By John Lyle Belden and Wendy Carson
It’s too easy to call the Grove Haus, the funky former church building in Indy’s Fountain Square district where Casey Ross puts on her plays, the “Groove House” – because Miss “Uncanny Casey” is so, well, groovy.
And speaking of mildly-outdated but still appropriate words, Ross takes the 1700s Oliver Goldsmith comedy “She Stoops to Conquer” and gives it a groovalicious update.
Like the 18th century, the 1980s were a time of big hair, regretful fashion and wacky music. In the meantime, Florida has become synonymous with rednecks, stupidity and all manner of bizarre behavior. Add these two elements to the script of the classic and slightly bawdy play and you have CRP’s latest entertaining diversion. The tale of arranged marriages (including one between two cousins), mistaken identities, besotted or scheming individuals, and overall confusion meshes well with the chosen setting.
Dick and Dorothy Hardcastle (David Malloy and Ross) own both a home and a motel, sufficiently tacky that one can’t tell one from the other. Dick wants charming daughter Kate (Ann Marie Elloitt) to check out his old friend’s son Marlow (Max Jones), whom they haven’t met, as a potential husband; while Dorothy wants her drunken slacker son Tony (Taylor Cox) to marry his cousin (and Kate’s bestie) Constance (Veronica Orech) to better secure their property, especially the precious jewels that Constance inherited and Dorothy is holding onto as dowry.
Marlow arrives with best friend Hastings (Tyler Gordon), who has cultivated a romance with Constance. From here on, the plot gets twisty, as Tony pranks Marlow into thinking the Hardcastle home is the motel, so the young suitor treats Dick like the hired help and pines for Kate, thinking she is a just a maid and not the lady he was supposed to meet – the girl, in turn, plays along for comic situations that would do the Bard proud. Meanwhile, Hastings and Constance conspire to run away to marry, enlisting Tony’s help in getting the valuable jewels. Everything goes wrong, and, this being a comedy, everything goes right in the end.
The play not only makes use of the small stage at the head of the house, but also the central floor area, with actors occasionally sitting with and talking directly to the audience. This intimate staging not only helps us connect with the action, but also precludes the need for sticking microphones to the actors. This is a refreshing change from most Indy-area community theatre. However, in this environment, enunciation and vocal projection are more critical, and any failings are more noticeable. Opening night only had a few unclear lines, which no doubt have been worked on during this intervening week, and the story was easy to follow.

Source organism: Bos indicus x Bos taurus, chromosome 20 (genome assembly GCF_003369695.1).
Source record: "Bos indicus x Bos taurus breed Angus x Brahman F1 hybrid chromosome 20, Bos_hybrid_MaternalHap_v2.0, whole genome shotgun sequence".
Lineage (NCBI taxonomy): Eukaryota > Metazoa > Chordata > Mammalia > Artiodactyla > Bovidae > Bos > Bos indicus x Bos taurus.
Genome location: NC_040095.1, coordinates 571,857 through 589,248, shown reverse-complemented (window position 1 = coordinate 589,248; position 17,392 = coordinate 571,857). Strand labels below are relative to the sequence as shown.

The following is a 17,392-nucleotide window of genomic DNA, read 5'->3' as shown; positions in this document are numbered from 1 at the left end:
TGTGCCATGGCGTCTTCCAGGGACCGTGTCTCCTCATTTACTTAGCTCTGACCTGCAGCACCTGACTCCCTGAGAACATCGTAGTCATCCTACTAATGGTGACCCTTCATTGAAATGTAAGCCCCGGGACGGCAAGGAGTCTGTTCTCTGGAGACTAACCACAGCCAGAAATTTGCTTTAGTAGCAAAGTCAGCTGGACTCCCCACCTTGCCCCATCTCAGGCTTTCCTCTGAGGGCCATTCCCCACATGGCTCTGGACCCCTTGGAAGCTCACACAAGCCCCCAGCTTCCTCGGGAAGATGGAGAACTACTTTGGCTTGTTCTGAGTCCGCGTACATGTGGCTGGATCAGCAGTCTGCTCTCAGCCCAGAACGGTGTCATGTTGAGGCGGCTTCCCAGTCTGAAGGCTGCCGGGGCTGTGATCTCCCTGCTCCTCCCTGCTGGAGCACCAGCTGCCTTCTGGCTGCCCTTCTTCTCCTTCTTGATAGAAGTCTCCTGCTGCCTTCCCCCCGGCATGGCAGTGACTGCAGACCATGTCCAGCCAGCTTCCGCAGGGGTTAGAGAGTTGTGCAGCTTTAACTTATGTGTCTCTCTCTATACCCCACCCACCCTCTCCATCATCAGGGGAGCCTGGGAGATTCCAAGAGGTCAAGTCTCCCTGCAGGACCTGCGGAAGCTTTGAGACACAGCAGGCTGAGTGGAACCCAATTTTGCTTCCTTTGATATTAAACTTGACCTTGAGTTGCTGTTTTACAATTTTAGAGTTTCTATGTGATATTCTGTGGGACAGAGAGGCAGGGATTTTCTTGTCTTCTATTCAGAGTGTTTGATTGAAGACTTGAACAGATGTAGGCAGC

The stage set is appropriately tacky, with a couple of in-joke posters, and Ross’s sound design includes a lot of snippets of ’80s hits, keeping the mood light and fun.
Under the direction of partner “Fedora Dave” Matthews, Ross makes a welcome return to the boards, exuding gleeful maternal malevolence under a burgundy wig. Elliott is 100 percent pure-cane sweetness; Cox does slackerdom proud; Gordon is suave and valiant; Orech is comically sharp; and Molloy is fun as the blustering patriarch. Also notable is John Garlick, who comes in late in the play as Marlow’s father. Jones does great at his complex character, having to come off as naive, shy and buffoonish, but then win us over as the romantic hero at the end (Elliott-as-Kate’s kind, forgiving nature helps).
The setting doesn’t translate 100 percent, but is close enough when one considers Southern society can be at least as idiosyncratic as Olde England. One reference to pounds instead of dollars sounds out of place, but can be forgiven.
The show has one more weekend, Friday through Sunday at 1001 Hosbrook St. Tickets are $15. Get info at facebook.com/caseyrossproductions and go get your groove on.